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Communities and displaced people living in congested camps with poor hygiene and sanitation are at high risk of contracting cholera in South Sudan. Since the beginning of July this year, Médecins Sans Frontières/Doctors Without Borders (MSF) teams in Upper Nile state have treated over 904 patients for cholera.
The teams have set up two cholera treatment centres in Malakal and Wau Shilluk where, they are treating cholera patients from affected areas.
“Cholera is a treatable disease that can be fatal if not diagnosed and treated promptly. It causes severe dehydration that can lead to death in a matter of hours,” says Llanos Ortiz, MSF Medical Emergency Manager for South Sudan.
Only three weeks into the MSF intervention, 19 people have lost their lives to cholera, making the situation a humanitarian concern that needs rapid response to contain.
The vulnerability of populations in these areas has been exacerbated by the conflict that started in December last year, which has forced people to move into crowded internally displaced persons (IDP) camps and protection of civilians (PoC) camps with poor living conditions favourable for the spread of the disease.
Lack of clean and safe drinking water is a common problem in the area.
In Wau Shilluk, an area with an estimated population of 50,000 people, IDPs have been forced to use unprotected surface water and most people undertake open defecation given the extremely low number of latrines.
The ongoing heavy rains wash the faeces into drinking water sources, thus completing the oral-faecal transmission and allowing communicable diseases like cholera to spread.
Aid agencies in the area are working to ensure that more latrines are constructed and sanitation standards maintained, to help improve the population’s ability to break this oral-faecal transmission.
Since conflict broke out in South Sudan on 15th December 2013, different areas of Upper Nile including Malakal, the state capital, have faced violent attacks. Civilians are paying the price of these attacks and the violence in general.
Continual insecurity in the state is barring people from seeking medical help in good time as they are living in fear. It is imperative therefore that all parties involved in the conflict ensure that security is restored and people feel safe to access healthcare.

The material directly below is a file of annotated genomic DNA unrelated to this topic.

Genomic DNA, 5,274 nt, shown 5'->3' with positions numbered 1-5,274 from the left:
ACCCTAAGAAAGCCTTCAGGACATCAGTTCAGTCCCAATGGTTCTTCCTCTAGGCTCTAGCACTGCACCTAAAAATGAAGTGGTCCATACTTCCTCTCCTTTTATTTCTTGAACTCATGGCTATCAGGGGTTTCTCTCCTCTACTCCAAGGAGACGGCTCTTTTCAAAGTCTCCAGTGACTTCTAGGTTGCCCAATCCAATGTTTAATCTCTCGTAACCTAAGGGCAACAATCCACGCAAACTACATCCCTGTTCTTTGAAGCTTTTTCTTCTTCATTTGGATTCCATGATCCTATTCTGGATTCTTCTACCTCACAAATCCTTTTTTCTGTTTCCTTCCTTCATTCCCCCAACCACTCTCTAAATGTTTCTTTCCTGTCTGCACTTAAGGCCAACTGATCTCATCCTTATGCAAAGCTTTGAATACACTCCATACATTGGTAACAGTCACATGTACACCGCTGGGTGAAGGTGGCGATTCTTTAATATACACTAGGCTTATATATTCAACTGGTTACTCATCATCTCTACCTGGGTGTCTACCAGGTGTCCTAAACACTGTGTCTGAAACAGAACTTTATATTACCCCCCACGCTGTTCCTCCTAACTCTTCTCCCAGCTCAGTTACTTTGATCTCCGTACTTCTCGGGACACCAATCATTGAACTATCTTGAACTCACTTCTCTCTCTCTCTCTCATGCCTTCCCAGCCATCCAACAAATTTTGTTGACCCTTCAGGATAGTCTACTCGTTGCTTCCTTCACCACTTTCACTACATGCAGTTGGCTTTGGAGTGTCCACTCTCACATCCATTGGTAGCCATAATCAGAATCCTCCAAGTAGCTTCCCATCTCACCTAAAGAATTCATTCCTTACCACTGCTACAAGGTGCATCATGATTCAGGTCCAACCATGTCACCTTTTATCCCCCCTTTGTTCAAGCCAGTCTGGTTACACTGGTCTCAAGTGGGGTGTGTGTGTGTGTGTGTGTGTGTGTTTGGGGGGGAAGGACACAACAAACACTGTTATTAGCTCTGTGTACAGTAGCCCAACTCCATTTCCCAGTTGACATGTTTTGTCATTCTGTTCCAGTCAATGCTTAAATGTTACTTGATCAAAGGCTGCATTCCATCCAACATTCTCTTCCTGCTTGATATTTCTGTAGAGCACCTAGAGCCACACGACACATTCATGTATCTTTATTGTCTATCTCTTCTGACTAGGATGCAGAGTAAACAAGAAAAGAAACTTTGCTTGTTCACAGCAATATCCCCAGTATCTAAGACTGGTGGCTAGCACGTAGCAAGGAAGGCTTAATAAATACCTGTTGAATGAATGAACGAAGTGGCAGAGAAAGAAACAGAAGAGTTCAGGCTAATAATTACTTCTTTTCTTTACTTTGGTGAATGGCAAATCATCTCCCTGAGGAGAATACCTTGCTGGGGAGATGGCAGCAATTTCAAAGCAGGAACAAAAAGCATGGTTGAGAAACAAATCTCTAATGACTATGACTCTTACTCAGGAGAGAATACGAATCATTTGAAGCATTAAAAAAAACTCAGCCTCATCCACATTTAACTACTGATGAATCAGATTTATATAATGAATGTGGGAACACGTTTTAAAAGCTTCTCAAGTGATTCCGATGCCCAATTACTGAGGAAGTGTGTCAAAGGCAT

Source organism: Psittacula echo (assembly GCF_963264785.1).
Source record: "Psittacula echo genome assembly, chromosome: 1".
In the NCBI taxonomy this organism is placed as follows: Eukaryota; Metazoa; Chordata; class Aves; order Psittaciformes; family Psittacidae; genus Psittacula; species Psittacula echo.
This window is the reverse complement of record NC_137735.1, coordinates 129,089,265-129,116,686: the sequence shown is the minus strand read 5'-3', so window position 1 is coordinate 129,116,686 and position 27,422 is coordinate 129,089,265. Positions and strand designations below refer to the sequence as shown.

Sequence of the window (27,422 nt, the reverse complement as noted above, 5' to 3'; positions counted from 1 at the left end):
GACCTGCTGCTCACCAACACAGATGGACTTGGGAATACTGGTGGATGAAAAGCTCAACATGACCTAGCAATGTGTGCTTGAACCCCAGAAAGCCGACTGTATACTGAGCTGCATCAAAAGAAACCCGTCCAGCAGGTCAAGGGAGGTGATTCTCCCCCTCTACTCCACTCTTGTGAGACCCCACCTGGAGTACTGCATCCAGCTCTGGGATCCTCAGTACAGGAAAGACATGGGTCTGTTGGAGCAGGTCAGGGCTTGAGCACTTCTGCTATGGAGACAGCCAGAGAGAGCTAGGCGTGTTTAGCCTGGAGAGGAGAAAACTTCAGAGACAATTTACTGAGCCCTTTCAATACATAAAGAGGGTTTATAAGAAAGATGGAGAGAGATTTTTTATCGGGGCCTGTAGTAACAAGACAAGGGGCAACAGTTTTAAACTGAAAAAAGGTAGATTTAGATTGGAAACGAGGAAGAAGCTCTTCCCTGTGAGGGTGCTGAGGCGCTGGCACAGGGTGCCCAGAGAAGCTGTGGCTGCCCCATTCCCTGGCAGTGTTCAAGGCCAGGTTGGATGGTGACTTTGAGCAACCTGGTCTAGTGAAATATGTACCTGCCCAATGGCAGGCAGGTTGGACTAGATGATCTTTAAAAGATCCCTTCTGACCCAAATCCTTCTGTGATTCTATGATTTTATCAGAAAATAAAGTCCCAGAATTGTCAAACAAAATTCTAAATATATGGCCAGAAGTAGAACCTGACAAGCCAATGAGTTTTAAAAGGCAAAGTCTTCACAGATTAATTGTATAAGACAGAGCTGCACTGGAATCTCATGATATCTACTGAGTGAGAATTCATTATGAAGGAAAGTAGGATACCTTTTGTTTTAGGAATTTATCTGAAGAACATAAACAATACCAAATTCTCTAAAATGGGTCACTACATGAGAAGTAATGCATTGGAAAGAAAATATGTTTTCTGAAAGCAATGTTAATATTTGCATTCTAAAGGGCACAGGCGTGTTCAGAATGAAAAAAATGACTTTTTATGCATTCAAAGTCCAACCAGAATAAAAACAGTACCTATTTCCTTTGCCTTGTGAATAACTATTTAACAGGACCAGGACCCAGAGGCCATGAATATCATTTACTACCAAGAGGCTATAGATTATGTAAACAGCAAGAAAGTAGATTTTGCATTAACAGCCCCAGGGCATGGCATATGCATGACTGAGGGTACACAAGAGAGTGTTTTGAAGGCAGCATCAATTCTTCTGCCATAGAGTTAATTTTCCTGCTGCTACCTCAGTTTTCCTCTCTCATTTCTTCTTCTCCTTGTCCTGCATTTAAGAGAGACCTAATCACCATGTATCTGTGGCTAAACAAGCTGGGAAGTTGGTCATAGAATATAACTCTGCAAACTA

Food insecurity in Upper Nile and resultant malnutrition means people are even more susceptible to infectious diseases such as cholera. Their immune systems are weakened and they can easily succumb to illnesses.
To date, our teams have admitted over 3,195 people, mostly children, to our therapeutic feeding programmes in Malakal, Wau Shilluk, Kodok and Lul in Upper Nile state.
The on-going rainy season, which makes it impossible for people to plough their land, means that malaria and other diseases characteristic of the season are to be expected in the near future.
The upsurge of cholera cases and the need to prevent further spread of the disease has prompted MSF to mobilise its teams from different parts of South Sudan and the world to Upper Nile to help respond to this outbreak.
Together with community health workers affiliated to the Ministry of Health and other organisations present in Upper Nile, MSF is creating awareness on the causes, spread and prevention of the disease.
However, with an already precarious health situation and a vulnerable population, there is still need for more medical personnel on the ground to ensure better preparedness in tackling such outbreaks to ensure that they are contained and spread of the disease in curbed.
Since April this year, a total number of 4,765 cases of cholera have been reported in South Sudan. One hundred and nine people have died of the disease, 19 of them from Upper Nile state. MSF has set up cholera treatment centres in different parts of South Sudan, including Torit and Juba.
The organisation is also supporting the Juba teaching hospital with water and sanitation activities.
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